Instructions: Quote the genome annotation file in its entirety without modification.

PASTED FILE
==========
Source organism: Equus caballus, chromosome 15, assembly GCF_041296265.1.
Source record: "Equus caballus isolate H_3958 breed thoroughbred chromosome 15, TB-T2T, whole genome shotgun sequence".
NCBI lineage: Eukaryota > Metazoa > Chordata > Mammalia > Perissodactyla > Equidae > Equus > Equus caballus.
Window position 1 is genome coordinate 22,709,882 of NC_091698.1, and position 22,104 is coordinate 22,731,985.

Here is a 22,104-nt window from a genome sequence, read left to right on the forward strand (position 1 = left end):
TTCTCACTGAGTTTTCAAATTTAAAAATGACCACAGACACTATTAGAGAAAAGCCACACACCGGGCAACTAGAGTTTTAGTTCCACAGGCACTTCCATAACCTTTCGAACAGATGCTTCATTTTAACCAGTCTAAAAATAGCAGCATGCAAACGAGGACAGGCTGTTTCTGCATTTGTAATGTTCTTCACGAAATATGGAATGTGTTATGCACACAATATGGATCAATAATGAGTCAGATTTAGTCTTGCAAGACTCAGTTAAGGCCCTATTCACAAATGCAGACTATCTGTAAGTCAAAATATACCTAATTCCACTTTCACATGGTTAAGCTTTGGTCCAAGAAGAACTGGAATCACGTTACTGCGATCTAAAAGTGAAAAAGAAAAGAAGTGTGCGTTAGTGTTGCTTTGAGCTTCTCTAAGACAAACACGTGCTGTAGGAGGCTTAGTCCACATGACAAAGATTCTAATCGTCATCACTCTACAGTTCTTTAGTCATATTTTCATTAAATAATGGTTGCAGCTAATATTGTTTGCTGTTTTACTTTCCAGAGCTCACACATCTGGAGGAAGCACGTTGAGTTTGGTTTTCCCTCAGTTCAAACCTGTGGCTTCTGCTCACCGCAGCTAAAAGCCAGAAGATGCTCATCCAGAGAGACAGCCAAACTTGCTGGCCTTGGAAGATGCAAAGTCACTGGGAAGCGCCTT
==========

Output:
Source organism: Equus caballus, chromosome 15, assembly GCF_041296265.1.
Source record: "Equus caballus isolate H_3958 breed thoroughbred chromosome 15, TB-T2T, whole genome shotgun sequence".
NCBI lineage: Eukaryota > Metazoa > Chordata > Mammalia > Perissodactyla > Equidae > Equus > Equus caballus.
Window position 1 is genome coordinate 22,709,882 of NC_091698.1, and position 22,104 is coordinate 22,731,985.

Here is a 22,104-nt window from a genome sequence, read left to right on the forward strand (position 1 = left end):
TTCTCACTGAGTTTTCAAATTTAAAAATGACCACAGACACTATTAGAGAAAAGCCACACACCGGGCAACTAGAGTTTTAGTTCCACAGGCACTTCCATAACCTTTCGAACAGATGCTTCATTTTAACCAGTCTAAAAATAGCAGCATGCAAACGAGGACAGGCTGTTTCTGCATTTGTAATGTTCTTCACGAAATATGGAATGTGTTATGCACACAATATGGATCAATAATGAGTCAGATTTAGTCTTGCAAGACTCAGTTAAGGCCCTATTCACAAATGCAGACTATCTGTAAGTCAAAATATACCTAATTCCACTTTCACATGGTTAAGCTTTGGTCCAAGAAGAACTGGAATCACGTTACTGCGATCTAAAAGTGAAAAAGAAAAGAAGTGTGCGTTAGTGTTGCTTTGAGCTTCTCTAAGACAAACACGTGCTGTAGGAGGCTTAGTCCACATGACAAAGATTCTAATCGTCATCACTCTACAGTTCTTTAGTCATATTTTCATTAAATAATGGTTGCAGCTAATATTGTTTGCTGTTTTACTTTCCAGAGCTCACACATCTGGAGGAAGCACGTTGAGTTTGGTTTTCCCTCAGTTCAAACCTGTGGCTTCTGCTCACCGCAGCTAAAAGCCAGAAGATGCTCATCCAGAGAGACAGCCAAACTTGCTGGCCTTGGAAGATGCAAAGTCACTGGGAAGCGCCTT